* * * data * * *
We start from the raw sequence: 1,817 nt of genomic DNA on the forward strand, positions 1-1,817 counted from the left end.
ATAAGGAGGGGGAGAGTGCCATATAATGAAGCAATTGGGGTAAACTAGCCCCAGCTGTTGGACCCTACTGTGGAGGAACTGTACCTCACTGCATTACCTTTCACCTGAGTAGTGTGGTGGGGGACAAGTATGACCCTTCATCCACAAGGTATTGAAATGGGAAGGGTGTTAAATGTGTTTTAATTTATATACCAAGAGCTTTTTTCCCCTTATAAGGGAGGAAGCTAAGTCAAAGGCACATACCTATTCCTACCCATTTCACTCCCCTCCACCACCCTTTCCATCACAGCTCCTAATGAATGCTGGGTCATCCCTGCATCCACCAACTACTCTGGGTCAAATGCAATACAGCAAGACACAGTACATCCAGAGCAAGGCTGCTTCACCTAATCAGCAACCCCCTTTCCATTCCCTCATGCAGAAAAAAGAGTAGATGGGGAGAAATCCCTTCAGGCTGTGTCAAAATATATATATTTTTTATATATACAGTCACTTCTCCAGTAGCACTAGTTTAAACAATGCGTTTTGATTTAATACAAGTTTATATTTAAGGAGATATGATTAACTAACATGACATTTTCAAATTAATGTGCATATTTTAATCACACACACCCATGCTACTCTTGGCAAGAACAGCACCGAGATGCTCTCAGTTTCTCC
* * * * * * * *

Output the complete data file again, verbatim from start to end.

We start from the raw sequence: 1,817 nt of genomic DNA on the forward strand, positions 1-1,817 counted from the left end.
ATAAGGAGGGGGAGAGTGCCATATAATGAAGCAATTGGGGTAAACTAGCCCCAGCTGTTGGACCCTACTGTGGAGGAACTGTACCTCACTGCATTACCTTTCACCTGAGTAGTGTGGTGGGGGACAAGTATGACCCTTCATCCACAAGGTATTGAAATGGGAAGGGTGTTAAATGTGTTTTAATTTATATACCAAGAGCTTTTTTCCCCTTATAAGGGAGGAAGCTAAGTCAAAGGCACATACCTATTCCTACCCATTTCACTCCCCTCCACCACCCTTTCCATCACAGCTCCTAATGAATGCTGGGTCATCCCTGCATCCACCAACTACTCTGGGTCAAATGCAATACAGCAAGACACAGTACATCCAGAGCAAGGCTGCTTCACCTAATCAGCAACCCCCTTTCCATTCCCTCATGCAGAAAAAAGAGTAGATGGGGAGAAATCCCTTCAGGCTGTGTCAAAATATATATATTTTTTATATATACAGTCACTTCTCCAGTAGCACTAGTTTAAACAATGCGTTTTGATTTAATACAAGTTTATATTTAAGGAGATATGATTAACTAACATGACATTTTCAAATTAATGTGCATATTTTAATCACACACACCCATGCTACTCTTGGCAAGAACAGCACCGAGATGCTCTCAGTTTCTCC